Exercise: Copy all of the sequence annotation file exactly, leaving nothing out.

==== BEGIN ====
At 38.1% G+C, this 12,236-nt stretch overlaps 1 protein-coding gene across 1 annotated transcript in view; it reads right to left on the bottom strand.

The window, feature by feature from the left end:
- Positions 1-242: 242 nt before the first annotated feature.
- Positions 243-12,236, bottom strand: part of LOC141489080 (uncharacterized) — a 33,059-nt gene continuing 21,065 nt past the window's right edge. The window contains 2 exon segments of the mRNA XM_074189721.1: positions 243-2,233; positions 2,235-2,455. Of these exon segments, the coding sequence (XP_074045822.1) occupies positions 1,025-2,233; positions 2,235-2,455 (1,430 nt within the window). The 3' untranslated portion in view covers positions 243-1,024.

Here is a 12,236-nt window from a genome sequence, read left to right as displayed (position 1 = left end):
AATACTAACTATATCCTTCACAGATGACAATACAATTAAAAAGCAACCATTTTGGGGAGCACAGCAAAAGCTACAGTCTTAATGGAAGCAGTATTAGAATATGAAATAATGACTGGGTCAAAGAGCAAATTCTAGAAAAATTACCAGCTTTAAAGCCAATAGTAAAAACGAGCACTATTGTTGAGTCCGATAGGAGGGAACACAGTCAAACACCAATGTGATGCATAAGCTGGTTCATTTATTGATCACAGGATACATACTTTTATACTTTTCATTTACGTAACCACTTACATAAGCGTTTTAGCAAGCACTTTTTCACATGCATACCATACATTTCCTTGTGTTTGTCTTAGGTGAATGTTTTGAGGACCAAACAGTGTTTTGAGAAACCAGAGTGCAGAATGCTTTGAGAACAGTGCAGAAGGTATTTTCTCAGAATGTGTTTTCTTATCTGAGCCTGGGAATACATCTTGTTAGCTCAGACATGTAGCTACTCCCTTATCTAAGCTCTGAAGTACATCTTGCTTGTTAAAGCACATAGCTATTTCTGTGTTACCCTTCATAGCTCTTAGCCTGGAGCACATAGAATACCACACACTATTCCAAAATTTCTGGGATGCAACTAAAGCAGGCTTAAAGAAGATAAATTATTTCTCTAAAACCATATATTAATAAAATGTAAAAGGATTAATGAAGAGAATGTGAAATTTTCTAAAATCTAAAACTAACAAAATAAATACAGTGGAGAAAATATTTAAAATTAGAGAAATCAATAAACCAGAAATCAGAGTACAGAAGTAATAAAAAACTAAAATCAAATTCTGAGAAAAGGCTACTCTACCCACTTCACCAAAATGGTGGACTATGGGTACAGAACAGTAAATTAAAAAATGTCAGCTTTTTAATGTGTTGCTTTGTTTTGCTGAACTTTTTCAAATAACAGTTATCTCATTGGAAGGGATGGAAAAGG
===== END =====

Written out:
At 38.1% G+C, this 12,236-nt stretch overlaps 1 protein-coding gene across 1 annotated transcript in view; it reads right to left on the bottom strand.

The window, feature by feature from the left end:
- Positions 1-242: 242 nt before the first annotated feature.
- Positions 243-12,236, bottom strand: part of LOC141489080 (uncharacterized) — a 33,059-nt gene continuing 21,065 nt past the window's right edge. The window contains 2 exon segments of the mRNA XM_074189721.1: positions 243-2,233; positions 2,235-2,455. Of these exon segments, the coding sequence (XP_074045822.1) occupies positions 1,025-2,233; positions 2,235-2,455 (1,430 nt within the window). The 3' untranslated portion in view covers positions 243-1,024.

Here is a 12,236-nt window from a genome sequence, read left to right as displayed (position 1 = left end):
AATACTAACTATATCCTTCACAGATGACAATACAATTAAAAAGCAACCATTTTGGGGAGCACAGCAAAAGCTACAGTCTTAATGGAAGCAGTATTAGAATATGAAATAATGACTGGGTCAAAGAGCAAATTCTAGAAAAATTACCAGCTTTAAAGCCAATAGTAAAAACGAGCACTATTGTTGAGTCCGATAGGAGGGAACACAGTCAAACACCAATGTGATGCATAAGCTGGTTCATTTATTGATCACAGGATACATACTTTTATACTTTTCATTTACGTAACCACTTACATAAGCGTTTTAGCAAGCACTTTTTCACATGCATACCATACATTTCCTTGTGTTTGTCTTAGGTGAATGTTTTGAGGACCAAACAGTGTTTTGAGAAACCAGAGTGCAGAATGCTTTGAGAACAGTGCAGAAGGTATTTTCTCAGAATGTGTTTTCTTATCTGAGCCTGGGAATACATCTTGTTAGCTCAGACATGTAGCTACTCCCTTATCTAAGCTCTGAAGTACATCTTGCTTGTTAAAGCACATAGCTATTTCTGTGTTACCCTTCATAGCTCTTAGCCTGGAGCACATAGAATACCACACACTATTCCAAAATTTCTGGGATGCAACTAAAGCAGGCTTAAAGAAGATAAATTATTTCTCTAAAACCATATATTAATAAAATGTAAAAGGATTAATGAAGAGAATGTGAAATTTTCTAAAATCTAAAACTAACAAAATAAATACAGTGGAGAAAATATTTAAAATTAGAGAAATCAATAAACCAGAAATCAGAGTACAGAAGTAATAAAAAACTAAAATCAAATTCTGAGAAAAGGCTACTCTACCCACTTCACCAAAATGGTGGACTATGGGTACAGAACAGTAAATTAAAAAATGTCAGCTTTTTAATGTGTTGCTTTGTTTTGCTGAACTTTTTCAAATAACAGTTATCTCATTGGAAGGGATGGAAAAGG